Looking Back at the History of Ocular Medicine through the Albert Collection of Ophthalmology Material

One of the most compelling aspects of processing manuscript collections is the ever-present possibility of finding something unexpected: a photograph tucked between leaves of correspondence, or a Christmas greeting card inexplicably lodged in a stack of legal papers. Nevertheless, I was unprepared last week to lift a pile of photocopied journal articles and find my gaze locked with that of a disembodied human eye:

Well, a prosthetic eye. This early twentieth century glass specimen, a work of realism down to the last hair-thin blood vein, is one of many curiosities in the Dr. Daniel and Eleanor Albert collection of ophthalmology material (Ms. Coll. 1320). From sixteenth century optometric treatises (“Theses Medicae, de Ophthalmia” by Paulus Weinhart) to twenty-first century scholarship (“Eye Making: A Brief History of Artificial Eyes Made in Virginia, Washington, D.C., and Surrounding Areas” by Michael Hughes), the varied contents of this collection represent numerous stages in the development of the field of ophthalmology, and significant moments in the history of medicine. A letter written by Helen Keller in 1936, after the death of her friend and teacher Anne Sullivan is heart wrenching (“it is winter in my life since the guardian angel of fifty years no longer walks by my side”). Other files are macabre, including a post-mortem photograph from 1875 of a set of short-lived quintuplets. And nearly outnumbering the manuscripts in this collection are dozens of antique ophthalmoscopes and spectacles, from diminutive Victorian eyeglasses with emerald and cobalt colored lenses to round Chinese tortoiseshell magnifiers (and, of course, the unnerving artificial eye).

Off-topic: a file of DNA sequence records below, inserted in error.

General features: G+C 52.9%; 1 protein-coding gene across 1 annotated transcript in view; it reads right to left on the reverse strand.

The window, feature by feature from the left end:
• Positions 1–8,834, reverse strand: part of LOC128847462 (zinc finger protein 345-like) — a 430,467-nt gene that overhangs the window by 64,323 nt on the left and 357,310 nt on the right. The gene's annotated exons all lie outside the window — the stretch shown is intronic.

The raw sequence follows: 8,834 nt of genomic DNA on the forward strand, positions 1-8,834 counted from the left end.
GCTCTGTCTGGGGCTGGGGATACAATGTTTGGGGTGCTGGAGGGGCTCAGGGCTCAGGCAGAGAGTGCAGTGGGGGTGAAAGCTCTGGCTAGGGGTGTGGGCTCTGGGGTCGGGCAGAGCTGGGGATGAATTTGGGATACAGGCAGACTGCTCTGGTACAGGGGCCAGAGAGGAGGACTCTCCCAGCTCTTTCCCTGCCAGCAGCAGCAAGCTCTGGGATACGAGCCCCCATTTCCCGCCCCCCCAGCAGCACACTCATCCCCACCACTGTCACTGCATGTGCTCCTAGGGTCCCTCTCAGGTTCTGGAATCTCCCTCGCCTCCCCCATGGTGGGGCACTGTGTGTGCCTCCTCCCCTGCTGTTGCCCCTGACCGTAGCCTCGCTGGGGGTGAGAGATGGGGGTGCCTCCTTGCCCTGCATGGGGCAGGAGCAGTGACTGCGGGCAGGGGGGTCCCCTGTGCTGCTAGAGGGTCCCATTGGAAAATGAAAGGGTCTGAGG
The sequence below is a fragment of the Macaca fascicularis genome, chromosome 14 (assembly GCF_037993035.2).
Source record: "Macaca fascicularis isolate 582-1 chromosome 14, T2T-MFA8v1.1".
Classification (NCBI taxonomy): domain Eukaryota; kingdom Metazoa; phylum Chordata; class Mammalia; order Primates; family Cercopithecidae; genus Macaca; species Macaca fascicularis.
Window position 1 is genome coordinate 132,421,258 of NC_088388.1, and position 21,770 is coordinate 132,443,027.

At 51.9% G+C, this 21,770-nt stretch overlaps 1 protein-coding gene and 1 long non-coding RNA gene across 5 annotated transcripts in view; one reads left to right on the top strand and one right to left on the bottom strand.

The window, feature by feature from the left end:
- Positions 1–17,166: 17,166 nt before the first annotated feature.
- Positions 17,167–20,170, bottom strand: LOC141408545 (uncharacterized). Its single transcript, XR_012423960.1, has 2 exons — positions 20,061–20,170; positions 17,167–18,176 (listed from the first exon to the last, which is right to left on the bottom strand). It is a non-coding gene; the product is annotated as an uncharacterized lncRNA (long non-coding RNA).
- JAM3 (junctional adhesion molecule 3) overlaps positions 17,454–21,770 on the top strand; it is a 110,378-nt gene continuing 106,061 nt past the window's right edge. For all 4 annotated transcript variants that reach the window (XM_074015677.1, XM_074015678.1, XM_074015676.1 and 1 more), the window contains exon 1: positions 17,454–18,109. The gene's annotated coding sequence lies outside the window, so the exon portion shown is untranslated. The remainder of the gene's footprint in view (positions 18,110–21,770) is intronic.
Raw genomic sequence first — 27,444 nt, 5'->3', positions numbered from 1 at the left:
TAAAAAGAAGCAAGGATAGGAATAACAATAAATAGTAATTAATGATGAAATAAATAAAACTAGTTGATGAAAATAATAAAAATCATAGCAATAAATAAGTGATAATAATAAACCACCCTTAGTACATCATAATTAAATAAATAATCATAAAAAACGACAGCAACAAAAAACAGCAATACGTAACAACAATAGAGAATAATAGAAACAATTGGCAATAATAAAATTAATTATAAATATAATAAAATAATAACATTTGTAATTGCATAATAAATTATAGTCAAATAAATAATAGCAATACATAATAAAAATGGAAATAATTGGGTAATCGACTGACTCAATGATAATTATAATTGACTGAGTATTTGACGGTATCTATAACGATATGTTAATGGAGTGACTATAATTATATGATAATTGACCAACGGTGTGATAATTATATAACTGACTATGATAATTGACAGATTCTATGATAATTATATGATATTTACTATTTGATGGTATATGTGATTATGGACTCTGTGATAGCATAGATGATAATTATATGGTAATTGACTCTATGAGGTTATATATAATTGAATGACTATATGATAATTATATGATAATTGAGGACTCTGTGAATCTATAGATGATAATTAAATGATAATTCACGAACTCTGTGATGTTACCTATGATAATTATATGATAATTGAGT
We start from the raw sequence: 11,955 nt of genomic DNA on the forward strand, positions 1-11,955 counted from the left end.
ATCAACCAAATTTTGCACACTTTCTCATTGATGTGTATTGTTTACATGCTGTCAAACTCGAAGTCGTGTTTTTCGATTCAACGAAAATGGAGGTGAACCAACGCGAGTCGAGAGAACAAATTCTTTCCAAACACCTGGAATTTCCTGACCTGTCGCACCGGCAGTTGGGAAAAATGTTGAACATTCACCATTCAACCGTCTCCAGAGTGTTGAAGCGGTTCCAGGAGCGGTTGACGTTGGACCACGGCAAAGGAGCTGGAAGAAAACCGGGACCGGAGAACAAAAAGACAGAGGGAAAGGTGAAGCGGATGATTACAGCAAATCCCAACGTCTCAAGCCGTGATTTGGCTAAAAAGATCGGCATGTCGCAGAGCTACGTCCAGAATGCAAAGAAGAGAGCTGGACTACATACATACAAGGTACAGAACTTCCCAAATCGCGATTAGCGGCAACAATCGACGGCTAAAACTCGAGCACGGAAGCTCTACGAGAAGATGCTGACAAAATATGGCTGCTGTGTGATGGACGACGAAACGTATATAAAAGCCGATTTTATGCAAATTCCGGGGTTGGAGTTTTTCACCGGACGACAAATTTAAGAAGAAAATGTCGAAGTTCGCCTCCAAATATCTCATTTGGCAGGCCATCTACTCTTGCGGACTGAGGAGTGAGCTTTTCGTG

In amongst these eclectic artifacts are a few items that relate to the University of Pennsylvania including a letter written by a student at the School of Medicine in 1874. Reading this letter is like eavesdropping on a stranger’s conversation: it’s both amusing and confusing. Which mutual friends are the correspondents gossiping about? What was the comic key to their inside jokes? But while this letter raises questions about the correspondents’ social circle, it answers some about their academic environment. The author, “G. G. S.,” writes (jestingly, one hopes),

“I really did not have time to answer [your letter] sooner. In the evening I dissect and during the day attend lectures and study. I would send you some skin if I could, for I know that you can’t get it in Emaus*- but it might make a smell and a sensation. So if you want any you must come down here.”

The documents in the Albert collection –indeed, maybe all historic manuscripts- are transportative in some respect. They provide a glimpse into a different, and sometimes profoundly distant, time and place. Yet it can be especially fun to peer into a past not wholly unfamiliar: the letterhead of the 1874 letter by G. G. S. shows Claudia Cohen Hall, where I’ve attended many a lecture (and exactly zero nighttime dissections). Now, after nearly a century and a half, this document has resettled just steps from the site where it was created.

 

*The Pennsylvania town where ‘Sam,’ the recipient of this letter, lived (and which is now spelled ‘Emmaus’).

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